Palestine: give refugees the right to return to their homeland!
During and after the establishment of the state of Israel in 1948, almost 800,000 Palestinians were ethnically cleansed. They were turned from citizens into refugees. These refugees and their descendants are the largest and most persistent refugee group in the world with over 3.7 million registered by the United Nations and about 2 million others not registered.
The property of the refugees was stolen from them, mostly becoming state land in the possession of kibbutzim and moshavim (collective farms), land which under Israeli law may only be used by Israel’s Jewish citizens. Additionally, Israel’s famous Law of Return removed any citizenship or residence rights from non-Jews expelled from its territory during the 1947-1949 war, while simultaneously granting any Jewish person in the world the right to claim automatic citizenship upon arrival in the country.
The majority of Palestine’s Arab population were self-sufficient peasants or tenant farmers: consequently their expulsion from their homes and the confiscation of their property left them dependent upon charity, international aid or menial work in order to survive. More than 50 years after the Nakba (catastrophe), many still live in the dehumanising refugee camps.
Why has the refugee problem persisted? United Nations Resolution 194, passed in December 1948, made Israel’s UN membership conditional on the implementation of the right of the refugees to return, stating: “...the refugees wishing to return to their homes and live at peace with their neighbours should be permitted to do so at the earliest practicable date... compensation should be paid for the property of those choosing not to return.”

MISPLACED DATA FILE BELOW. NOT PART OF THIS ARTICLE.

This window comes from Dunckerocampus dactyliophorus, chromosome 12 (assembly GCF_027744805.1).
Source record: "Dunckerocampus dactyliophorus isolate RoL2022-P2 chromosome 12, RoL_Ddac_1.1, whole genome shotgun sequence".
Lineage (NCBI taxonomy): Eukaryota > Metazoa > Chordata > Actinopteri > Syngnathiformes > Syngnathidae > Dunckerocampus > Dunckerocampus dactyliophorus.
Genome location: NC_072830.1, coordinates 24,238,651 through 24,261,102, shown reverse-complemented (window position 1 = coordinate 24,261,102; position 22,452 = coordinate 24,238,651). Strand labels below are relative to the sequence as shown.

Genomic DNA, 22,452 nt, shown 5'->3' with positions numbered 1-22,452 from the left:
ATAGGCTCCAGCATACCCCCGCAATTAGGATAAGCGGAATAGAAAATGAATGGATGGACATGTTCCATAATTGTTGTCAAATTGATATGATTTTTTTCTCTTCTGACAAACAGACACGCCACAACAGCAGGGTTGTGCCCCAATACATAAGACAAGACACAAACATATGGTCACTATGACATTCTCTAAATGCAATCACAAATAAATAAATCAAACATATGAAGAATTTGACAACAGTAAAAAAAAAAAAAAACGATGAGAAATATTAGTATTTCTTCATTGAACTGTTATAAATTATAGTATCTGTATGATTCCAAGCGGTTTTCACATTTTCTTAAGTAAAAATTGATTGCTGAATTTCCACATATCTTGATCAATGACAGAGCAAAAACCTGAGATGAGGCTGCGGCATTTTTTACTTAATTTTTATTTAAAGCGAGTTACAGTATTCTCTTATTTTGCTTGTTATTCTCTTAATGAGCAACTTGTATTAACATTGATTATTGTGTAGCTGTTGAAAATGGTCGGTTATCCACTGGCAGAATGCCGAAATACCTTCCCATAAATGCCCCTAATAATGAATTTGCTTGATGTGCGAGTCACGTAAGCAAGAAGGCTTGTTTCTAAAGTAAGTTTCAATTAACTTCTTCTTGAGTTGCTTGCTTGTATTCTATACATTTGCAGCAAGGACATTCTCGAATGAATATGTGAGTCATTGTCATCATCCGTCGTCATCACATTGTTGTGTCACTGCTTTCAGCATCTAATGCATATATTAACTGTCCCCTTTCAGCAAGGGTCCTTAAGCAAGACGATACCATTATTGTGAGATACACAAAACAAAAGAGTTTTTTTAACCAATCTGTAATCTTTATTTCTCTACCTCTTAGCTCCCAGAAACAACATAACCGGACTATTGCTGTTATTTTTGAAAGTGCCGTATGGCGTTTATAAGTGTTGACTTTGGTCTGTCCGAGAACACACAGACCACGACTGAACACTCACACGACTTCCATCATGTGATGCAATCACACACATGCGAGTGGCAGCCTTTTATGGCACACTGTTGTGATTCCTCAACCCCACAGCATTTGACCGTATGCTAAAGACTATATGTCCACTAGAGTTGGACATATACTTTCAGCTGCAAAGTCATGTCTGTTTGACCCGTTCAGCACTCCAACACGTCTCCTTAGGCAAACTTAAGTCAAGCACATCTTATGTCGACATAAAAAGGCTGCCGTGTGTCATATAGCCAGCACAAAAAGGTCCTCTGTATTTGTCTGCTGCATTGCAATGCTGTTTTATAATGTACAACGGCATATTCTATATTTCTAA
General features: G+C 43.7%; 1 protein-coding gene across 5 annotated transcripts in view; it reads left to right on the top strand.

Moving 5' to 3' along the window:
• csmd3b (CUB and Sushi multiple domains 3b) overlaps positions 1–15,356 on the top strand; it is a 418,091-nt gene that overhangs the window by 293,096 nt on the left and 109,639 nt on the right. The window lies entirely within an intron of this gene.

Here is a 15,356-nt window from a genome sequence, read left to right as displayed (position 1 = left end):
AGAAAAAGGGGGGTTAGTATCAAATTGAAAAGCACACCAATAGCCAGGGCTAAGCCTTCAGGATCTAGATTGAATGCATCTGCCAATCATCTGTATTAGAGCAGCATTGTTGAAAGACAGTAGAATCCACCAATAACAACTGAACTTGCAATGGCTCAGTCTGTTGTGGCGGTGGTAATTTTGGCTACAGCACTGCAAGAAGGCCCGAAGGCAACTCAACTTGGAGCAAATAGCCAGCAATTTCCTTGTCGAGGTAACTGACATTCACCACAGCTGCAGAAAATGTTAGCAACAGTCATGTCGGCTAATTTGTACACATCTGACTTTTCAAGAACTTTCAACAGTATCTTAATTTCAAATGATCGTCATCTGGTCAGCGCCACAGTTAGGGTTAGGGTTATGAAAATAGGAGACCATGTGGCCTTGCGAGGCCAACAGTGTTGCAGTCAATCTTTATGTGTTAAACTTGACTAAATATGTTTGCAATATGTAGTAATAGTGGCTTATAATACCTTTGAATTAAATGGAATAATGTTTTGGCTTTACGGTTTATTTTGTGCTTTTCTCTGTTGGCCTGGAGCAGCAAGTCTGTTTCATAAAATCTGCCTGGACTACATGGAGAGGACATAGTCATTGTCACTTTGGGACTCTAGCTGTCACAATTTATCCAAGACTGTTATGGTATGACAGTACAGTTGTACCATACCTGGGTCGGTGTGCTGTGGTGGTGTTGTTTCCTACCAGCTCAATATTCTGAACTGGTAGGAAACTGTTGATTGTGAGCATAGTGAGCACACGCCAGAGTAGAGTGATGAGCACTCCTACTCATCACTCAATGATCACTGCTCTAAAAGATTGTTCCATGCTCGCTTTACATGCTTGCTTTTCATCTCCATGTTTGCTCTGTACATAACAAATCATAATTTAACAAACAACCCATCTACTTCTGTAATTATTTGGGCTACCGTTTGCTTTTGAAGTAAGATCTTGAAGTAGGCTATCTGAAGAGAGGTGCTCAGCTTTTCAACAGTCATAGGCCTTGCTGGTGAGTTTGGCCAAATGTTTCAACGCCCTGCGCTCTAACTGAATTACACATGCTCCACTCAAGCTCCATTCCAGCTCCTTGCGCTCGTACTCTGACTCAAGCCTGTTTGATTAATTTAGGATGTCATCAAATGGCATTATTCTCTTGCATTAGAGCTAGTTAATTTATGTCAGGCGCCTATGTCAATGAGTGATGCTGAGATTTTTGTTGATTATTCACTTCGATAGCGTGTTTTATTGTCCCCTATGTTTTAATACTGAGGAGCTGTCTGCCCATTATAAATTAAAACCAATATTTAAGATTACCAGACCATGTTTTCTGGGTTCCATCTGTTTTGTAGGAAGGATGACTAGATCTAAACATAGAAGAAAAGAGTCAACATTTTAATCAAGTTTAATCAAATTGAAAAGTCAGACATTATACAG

Israel held off from reaching an agreement on the return of the refugees, insisting that it had to take place in the context of a general peace settlement in which the Arab states recognised the state of Israel. This insistence was made for two reasons: to prevent making permanent the borders that Israel acquired in 1948 (which many Israelis regarded as being unsatisfactory); and to turn the results of ethnic cleansing into a fact that would have to be accepted by the Arab states, thus “solving” the refugee problem at their expense and that of the refugees themselves. This remains the situation today.
Where did the refugees end up? Between one-half and two-thirds of Palestine’s Arab population was displaced in 1948. Of the small number (less than 100,000) who remained under Israeli rule, most were granted Israeli citizenship – although expulsions continued well into the early 1950s under the guise of removing “infiltrators”.
Various discriminatory land laws and the Law of Return created the legal category of “present absentee”; that is, Arabs who fled from their original homes to areas (usually only a short distance away) that subsequently became part of Israel. These laws confiscated their property, despite their possession of Israeli citizenship and their presence in the country. They and their descendants are a factor in the debate around the “right of return”.
The largest number of refugees, about half the total, were expelled to those parts of their country which the Zionists did not occupy in 1948: the West Bank and the Gaza Strip (one of the poorest and most densely populated pieces of land in the world), under Jordanian and Egyptian rule respectively. They subsequently found themselves under Israeli occupation in 1967.
During the occupation, and until Israel’s recent “closure” of the Palestinian areas, which has effectively sealed them off from the outside world, the Israeli economy drew heavily on the captive labour force in the occupied territories. Many Palestinians would make a long daily journey from their refugee camp to work in the same lands from which they had been expelled – having to run a gauntlet of checkpoints and restrictive “security” and immigration measures in the process. For them, the “right of return” is not a demand to return to a country from which they have been separated for more than 50 years – it is a demand for full civil, national, political and economic rights in the country in which they still live.